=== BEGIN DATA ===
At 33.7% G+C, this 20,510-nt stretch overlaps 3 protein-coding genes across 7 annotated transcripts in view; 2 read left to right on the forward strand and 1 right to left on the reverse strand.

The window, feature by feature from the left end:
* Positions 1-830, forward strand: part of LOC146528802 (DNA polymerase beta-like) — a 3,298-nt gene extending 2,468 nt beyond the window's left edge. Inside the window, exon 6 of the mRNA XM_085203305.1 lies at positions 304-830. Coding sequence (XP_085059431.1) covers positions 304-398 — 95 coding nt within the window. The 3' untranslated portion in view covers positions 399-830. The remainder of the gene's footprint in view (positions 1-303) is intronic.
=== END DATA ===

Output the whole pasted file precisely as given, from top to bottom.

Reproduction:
At 33.7% G+C, this 20,510-nt stretch overlaps 3 protein-coding genes across 7 annotated transcripts in view; 2 read left to right on the forward strand and 1 right to left on the reverse strand.

The window, feature by feature from the left end:
* Positions 1-830, forward strand: part of LOC146528802 (DNA polymerase beta-like) — a 3,298-nt gene extending 2,468 nt beyond the window's left edge. Inside the window, exon 6 of the mRNA XM_085203305.1 lies at positions 304-830. Coding sequence (XP_085059431.1) covers positions 304-398 — 95 coding nt within the window. The 3' untranslated portion in view covers positions 399-830. The remainder of the gene's footprint in view (positions 1-303) is intronic.